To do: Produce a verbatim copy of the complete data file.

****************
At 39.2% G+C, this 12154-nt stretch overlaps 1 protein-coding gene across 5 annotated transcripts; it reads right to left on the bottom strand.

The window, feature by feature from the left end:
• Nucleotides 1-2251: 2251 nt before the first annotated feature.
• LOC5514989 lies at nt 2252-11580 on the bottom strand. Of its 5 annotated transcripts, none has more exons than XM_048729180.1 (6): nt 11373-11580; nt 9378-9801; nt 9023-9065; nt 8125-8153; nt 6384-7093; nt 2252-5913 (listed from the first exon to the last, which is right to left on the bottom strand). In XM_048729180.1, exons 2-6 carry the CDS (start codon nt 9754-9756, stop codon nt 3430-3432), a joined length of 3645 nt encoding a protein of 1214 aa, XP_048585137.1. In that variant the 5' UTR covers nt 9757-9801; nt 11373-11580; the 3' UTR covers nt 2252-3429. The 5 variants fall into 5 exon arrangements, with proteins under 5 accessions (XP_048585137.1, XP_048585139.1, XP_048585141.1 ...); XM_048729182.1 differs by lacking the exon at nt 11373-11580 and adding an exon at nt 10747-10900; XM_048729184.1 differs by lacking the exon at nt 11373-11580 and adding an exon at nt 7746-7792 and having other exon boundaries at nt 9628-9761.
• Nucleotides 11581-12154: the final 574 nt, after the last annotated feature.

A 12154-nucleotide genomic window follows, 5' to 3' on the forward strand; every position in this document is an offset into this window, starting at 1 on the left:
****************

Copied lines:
At 39.2% G+C, this 12154-nt stretch overlaps 1 protein-coding gene across 5 annotated transcripts; it reads right to left on the bottom strand.

The window, feature by feature from the left end:
• Nucleotides 1-2251: 2251 nt before the first annotated feature.
• LOC5514989 lies at nt 2252-11580 on the bottom strand. Of its 5 annotated transcripts, none has more exons than XM_048729180.1 (6): nt 11373-11580; nt 9378-9801; nt 9023-9065; nt 8125-8153; nt 6384-7093; nt 2252-5913 (listed from the first exon to the last, which is right to left on the bottom strand). In XM_048729180.1, exons 2-6 carry the CDS (start codon nt 9754-9756, stop codon nt 3430-3432), a joined length of 3645 nt encoding a protein of 1214 aa, XP_048585137.1. In that variant the 5' UTR covers nt 9757-9801; nt 11373-11580; the 3' UTR covers nt 2252-3429. The 5 variants fall into 5 exon arrangements, with proteins under 5 accessions (XP_048585137.1, XP_048585139.1, XP_048585141.1 ...); XM_048729182.1 differs by lacking the exon at nt 11373-11580 and adding an exon at nt 10747-10900; XM_048729184.1 differs by lacking the exon at nt 11373-11580 and adding an exon at nt 7746-7792 and having other exon boundaries at nt 9628-9761.
• Nucleotides 11581-12154: the final 574 nt, after the last annotated feature.

A 12154-nucleotide genomic window follows, 5' to 3' on the forward strand; every position in this document is an offset into this window, starting at 1 on the left: